Like all Romanesque west porch sculptures, the subject is the Apocalypse and more specifically the Last Judgment as described in the vision of the Saint Matthew’s Gospel. One of its remarkable features is that it includes Sainte Foy and Conques itself in the eschatological scheme. The central image is of Christ in Majesty returning at the End of Time. Below the dead awaken from their sarcophagi to receive Judgment.

Conques-Tymp11On the right side of the viewer is Hell where Satan reigns and the Damned have the punishments fit for their crimes inflicted on them.

On the other side is the Bosom of Abraham with the Elect awaiting their admission to Paradise and above the Procession of the Saints, already in the Celestial Realm.

This would seem to be an image of the future were it not for the other elements of the tympanum which imply a process of redemption which is taking place in the here and now, at Conques itself.

Conques-Tymp-70Directly below Christ is the Weighing of Souls. The Archangel Michael and a demon are at opposing sides of the scales of Divine Justice, a concept drawn from Egyptian mythology.

Below, an everyman figure is drawn away from the waiting Leviathan by an angel and directed towards the doorway to the Elect.

Above is a prostrate young girl. She is in an attitude of prayer before the giant Hand of God. This design is emphasizing the her proximity to God and hence  important status in the celestial hierarchy.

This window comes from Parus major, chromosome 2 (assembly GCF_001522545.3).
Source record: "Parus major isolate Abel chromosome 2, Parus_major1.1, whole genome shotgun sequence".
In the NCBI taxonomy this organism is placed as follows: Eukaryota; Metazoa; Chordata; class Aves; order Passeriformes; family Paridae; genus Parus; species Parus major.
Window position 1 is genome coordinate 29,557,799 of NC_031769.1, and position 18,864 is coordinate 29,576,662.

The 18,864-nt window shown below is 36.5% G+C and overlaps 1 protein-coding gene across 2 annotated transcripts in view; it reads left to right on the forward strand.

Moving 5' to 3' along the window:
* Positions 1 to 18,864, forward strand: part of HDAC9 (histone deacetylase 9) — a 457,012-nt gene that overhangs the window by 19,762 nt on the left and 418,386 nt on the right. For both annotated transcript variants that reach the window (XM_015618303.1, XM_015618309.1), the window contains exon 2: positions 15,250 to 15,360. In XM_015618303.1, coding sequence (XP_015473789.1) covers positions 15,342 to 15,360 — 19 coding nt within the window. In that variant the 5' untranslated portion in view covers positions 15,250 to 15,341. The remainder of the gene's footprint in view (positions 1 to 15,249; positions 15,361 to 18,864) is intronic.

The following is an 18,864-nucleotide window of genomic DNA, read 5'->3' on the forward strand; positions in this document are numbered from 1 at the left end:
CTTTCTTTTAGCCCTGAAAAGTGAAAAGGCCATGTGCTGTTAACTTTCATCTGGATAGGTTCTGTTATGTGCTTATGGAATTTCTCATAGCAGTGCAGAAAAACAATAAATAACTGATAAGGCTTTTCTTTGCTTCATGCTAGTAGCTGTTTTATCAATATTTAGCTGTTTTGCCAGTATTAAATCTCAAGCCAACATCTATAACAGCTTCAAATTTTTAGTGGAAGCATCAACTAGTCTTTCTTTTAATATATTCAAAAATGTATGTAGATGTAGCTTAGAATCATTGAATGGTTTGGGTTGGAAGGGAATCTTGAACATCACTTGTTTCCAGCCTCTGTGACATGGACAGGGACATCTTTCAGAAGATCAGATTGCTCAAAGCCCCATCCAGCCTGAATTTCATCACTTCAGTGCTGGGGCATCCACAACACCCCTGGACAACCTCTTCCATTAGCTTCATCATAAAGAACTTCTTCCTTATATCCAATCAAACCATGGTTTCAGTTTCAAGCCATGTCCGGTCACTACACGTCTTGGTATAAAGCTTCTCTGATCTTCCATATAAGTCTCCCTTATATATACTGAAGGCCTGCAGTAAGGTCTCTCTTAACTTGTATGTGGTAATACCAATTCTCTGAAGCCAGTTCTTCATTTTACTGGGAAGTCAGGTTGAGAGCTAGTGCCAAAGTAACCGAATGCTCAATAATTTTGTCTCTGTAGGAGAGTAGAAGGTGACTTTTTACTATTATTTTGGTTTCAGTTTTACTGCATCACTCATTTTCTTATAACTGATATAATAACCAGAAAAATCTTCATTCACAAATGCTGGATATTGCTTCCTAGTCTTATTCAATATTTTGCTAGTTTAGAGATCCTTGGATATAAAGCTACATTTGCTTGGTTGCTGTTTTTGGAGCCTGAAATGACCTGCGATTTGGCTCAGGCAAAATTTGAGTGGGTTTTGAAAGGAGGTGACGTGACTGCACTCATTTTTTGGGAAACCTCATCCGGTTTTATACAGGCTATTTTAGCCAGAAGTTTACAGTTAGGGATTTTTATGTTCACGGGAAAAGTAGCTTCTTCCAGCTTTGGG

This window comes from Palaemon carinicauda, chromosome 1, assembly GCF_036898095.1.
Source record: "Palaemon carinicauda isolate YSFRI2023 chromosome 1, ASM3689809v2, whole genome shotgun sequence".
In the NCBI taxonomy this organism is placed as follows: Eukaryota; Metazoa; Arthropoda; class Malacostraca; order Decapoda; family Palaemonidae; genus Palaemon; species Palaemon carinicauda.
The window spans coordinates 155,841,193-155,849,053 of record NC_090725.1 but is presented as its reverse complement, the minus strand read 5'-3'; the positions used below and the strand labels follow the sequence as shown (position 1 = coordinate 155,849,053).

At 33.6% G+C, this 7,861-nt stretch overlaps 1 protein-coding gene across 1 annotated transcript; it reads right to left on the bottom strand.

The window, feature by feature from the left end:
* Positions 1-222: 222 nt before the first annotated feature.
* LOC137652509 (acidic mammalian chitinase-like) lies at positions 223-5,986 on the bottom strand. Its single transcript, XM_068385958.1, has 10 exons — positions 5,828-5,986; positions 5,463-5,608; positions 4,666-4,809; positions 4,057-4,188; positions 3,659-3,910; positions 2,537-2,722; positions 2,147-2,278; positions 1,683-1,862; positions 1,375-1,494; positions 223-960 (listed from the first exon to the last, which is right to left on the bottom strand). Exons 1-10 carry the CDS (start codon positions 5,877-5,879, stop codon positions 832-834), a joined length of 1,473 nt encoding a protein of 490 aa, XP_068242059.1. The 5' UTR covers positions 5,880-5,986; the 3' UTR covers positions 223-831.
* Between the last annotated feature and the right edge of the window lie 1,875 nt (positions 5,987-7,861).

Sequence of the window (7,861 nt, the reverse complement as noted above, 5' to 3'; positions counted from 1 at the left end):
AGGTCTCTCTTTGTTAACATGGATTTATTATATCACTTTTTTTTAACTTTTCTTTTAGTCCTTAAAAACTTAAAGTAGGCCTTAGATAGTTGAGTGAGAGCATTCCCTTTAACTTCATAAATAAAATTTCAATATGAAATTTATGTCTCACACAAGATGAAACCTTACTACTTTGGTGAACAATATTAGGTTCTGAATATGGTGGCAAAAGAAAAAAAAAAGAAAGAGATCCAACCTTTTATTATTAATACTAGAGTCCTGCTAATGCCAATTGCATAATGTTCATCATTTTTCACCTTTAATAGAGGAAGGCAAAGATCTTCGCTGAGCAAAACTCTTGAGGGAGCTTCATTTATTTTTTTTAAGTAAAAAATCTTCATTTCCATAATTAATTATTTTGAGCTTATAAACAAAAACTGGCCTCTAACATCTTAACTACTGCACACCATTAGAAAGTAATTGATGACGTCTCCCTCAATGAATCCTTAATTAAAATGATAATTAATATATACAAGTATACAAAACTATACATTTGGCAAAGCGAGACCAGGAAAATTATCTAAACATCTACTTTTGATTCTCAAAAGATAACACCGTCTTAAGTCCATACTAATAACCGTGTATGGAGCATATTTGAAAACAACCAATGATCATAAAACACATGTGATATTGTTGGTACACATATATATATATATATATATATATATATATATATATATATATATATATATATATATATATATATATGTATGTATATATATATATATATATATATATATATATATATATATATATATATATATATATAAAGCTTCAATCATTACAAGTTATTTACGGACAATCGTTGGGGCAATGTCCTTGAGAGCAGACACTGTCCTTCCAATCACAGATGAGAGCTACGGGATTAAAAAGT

Conques-Tymp16Behind this praying figure is a sculpted image of the church of Conques itself, which leaves no doubt that this  figure is Sainte Foy.

An empty throne stands by the pillars of a church from whose arches hang manacles donated as ex-votos by grateful pilgrims. On the right an altar with eucharistic chalice.

This is the church of Conques. The manacles actually had been attached to the arches of the church before being melted down and wrought as a screen to guard the reliquary of the saint. Conques-Tymp-60The golden statue of Sainte Foy was seated on a golden throne, which here she has risen from to prostrate herself in intercessory prayer on behalf of the man directly below, whose fate is being decided in that very moment.

There is no more graphic depiction of the medieval doctrine of the intercession of the saints. Clearly, great claims are being made here for the role of Sainte Foy’s powers of intercessory prayer and for Conques as a place of pilgrimage. It is presented as a High Place of Christendom and its saint has the power to redeem man.

The northern cleric, Bernard of Angers who had visited Conques in the early eleventh century had declared that Sainte Foy had the power to “lead souls out of the underworld” after witnessing the saint’s miraculous gifts at first hand. The medieval church held that the souls of men could be rescued from Hell by the power of prayer and the Conques tympanum seems to contain a dual conception of Judgment, both as a future event occurring at the End of Time and an ongoing process which is happening in the present also.